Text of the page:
s39 - Another favorite came from past Problem of the Week...

Info iconThis preview shows pages 1–2. Sign up to view the full content.

View Full Document Right Arrow Icon
Solution to Problem 39 Congratulations to this week’s winners Ray Kremer and Paul Leisher Correct solutions were also received from Nathan Pauli, Bradley alumnus Kevin Bourrillion, Ben (no last name given), Ronan Cummins, Jan Siwanowicz, Philippe Fondanaiche. One anonymous correct solution was submitted and three incorrect or incomplete solutions were submitted. The cleanest solution has the priest flip one coin and the pirate flip one coin. If their coins match, the priest goes, if not the pirate goes. It’s straightforward to check that each outcome occurs exactly 50% of the time.
Background image of page 1

Info iconThis preview has intentionally blurred sections. Sign up to view the full version.

View Full DocumentRight Arrow Icon
Background image of page 2
This is the end of the preview. Sign up to access the rest of the document.

Unformatted text preview: Another favorite came from past Problem of the Week Champ Kevin Bourrillion who offered the following: Each flips both the coins. Whoever gets more heads wins. If they tie, they flip again. Neither coin needs to be fair. One other "solution" deserve to be mentioned, for its entertainment value if for no other reason. Have the priest put both coins in one hand and put both hands behind his back. If the pirate guesses which hand holds the coins, she goes. this page....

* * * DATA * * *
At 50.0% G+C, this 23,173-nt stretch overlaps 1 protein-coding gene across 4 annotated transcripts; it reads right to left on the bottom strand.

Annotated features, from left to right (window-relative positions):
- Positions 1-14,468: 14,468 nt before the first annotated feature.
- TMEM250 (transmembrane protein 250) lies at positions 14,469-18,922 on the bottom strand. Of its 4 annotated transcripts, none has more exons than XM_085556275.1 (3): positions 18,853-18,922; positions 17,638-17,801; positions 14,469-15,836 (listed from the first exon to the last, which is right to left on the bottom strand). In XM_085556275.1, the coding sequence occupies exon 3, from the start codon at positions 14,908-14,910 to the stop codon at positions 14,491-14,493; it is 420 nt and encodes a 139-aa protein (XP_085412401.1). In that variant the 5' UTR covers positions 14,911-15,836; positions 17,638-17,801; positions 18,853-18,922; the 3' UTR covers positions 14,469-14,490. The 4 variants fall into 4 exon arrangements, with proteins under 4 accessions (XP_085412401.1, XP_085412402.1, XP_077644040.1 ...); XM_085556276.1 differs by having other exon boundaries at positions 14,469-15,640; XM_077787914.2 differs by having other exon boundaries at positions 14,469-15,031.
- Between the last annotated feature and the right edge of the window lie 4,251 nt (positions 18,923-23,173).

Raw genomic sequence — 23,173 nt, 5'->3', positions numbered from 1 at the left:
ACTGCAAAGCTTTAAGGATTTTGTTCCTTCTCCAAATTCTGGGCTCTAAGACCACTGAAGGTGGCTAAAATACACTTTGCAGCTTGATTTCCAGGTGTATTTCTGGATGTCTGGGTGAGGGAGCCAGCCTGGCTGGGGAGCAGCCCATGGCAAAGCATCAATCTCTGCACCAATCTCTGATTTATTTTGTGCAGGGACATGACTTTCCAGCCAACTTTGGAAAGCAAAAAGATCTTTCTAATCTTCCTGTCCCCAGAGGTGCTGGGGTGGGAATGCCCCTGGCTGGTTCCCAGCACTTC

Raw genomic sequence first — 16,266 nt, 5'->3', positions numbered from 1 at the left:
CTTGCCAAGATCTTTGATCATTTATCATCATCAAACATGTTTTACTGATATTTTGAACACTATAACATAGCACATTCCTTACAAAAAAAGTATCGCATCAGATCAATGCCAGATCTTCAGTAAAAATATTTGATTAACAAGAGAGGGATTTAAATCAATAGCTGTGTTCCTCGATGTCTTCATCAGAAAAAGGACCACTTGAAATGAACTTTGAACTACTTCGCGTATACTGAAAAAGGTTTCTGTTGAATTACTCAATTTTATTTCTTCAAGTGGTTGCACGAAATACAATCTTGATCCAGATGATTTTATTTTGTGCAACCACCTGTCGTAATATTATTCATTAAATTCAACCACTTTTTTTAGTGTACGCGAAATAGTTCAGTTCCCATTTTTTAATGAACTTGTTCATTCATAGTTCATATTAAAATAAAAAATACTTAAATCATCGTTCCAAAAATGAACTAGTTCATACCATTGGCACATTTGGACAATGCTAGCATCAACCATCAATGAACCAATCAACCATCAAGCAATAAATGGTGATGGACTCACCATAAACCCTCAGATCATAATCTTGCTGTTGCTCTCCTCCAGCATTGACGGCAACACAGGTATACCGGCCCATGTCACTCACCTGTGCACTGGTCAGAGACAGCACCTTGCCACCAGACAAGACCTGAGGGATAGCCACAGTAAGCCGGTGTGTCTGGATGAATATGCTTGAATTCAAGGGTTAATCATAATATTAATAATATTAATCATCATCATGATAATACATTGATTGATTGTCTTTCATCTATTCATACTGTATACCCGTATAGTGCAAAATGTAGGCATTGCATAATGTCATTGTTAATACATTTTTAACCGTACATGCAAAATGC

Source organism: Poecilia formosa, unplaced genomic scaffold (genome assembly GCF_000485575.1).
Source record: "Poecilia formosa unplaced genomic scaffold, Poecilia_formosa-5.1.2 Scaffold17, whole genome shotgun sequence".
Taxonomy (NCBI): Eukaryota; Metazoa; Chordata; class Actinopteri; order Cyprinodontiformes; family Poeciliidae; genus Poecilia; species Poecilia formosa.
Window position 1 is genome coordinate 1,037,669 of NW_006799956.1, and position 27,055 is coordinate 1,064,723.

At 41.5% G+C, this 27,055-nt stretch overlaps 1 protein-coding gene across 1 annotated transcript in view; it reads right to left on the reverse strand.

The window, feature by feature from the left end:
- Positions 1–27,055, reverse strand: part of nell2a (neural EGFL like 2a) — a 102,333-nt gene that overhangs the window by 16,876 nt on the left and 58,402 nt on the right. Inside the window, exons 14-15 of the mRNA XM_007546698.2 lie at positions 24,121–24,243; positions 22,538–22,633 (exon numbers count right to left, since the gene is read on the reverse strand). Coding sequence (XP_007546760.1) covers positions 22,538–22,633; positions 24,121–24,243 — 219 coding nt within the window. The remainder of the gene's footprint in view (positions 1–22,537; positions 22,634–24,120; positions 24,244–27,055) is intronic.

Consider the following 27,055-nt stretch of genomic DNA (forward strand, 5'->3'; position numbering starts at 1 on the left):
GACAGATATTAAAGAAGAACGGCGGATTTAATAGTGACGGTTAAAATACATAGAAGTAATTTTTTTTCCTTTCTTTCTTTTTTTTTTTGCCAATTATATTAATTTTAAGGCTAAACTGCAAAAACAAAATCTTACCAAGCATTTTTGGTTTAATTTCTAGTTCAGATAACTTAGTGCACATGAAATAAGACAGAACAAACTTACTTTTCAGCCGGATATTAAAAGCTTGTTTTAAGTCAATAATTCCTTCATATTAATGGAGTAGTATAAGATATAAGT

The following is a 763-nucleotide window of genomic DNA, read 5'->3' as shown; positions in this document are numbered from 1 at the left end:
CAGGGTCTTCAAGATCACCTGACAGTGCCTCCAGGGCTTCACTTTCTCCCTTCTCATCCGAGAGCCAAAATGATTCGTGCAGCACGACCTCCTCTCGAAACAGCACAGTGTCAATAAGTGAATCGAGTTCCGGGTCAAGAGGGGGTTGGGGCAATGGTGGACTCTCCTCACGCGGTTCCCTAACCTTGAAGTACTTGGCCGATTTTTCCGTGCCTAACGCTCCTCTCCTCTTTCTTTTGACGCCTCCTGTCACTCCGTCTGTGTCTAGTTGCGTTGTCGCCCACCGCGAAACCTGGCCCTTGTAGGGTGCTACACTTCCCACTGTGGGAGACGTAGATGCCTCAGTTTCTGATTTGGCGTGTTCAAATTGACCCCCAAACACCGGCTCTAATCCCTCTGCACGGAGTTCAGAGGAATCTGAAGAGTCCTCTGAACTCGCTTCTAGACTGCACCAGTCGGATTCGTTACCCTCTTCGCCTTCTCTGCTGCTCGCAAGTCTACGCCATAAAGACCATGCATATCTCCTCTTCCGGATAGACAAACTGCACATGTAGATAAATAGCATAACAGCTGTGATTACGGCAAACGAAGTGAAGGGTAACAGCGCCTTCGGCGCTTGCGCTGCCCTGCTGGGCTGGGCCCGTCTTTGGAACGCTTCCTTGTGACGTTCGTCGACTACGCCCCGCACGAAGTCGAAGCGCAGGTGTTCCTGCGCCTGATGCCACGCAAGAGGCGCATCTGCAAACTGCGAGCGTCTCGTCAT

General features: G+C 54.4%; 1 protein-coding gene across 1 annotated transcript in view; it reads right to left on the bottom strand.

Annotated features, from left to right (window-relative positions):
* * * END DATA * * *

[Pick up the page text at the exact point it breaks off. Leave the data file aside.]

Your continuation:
View Full Document

This note was uploaded on 03/01/2010 for the course MATH 301 taught by Professor Albertodelgado during the Spring '10 term at Bradley.

Page1 / 2

s39 - Another favorite came from past Problem of the Week...

This preview shows document pages 1 - 2. Sign up to view the full document.

View Full Document Right Arrow Icon
Ask a homework question - tutors are online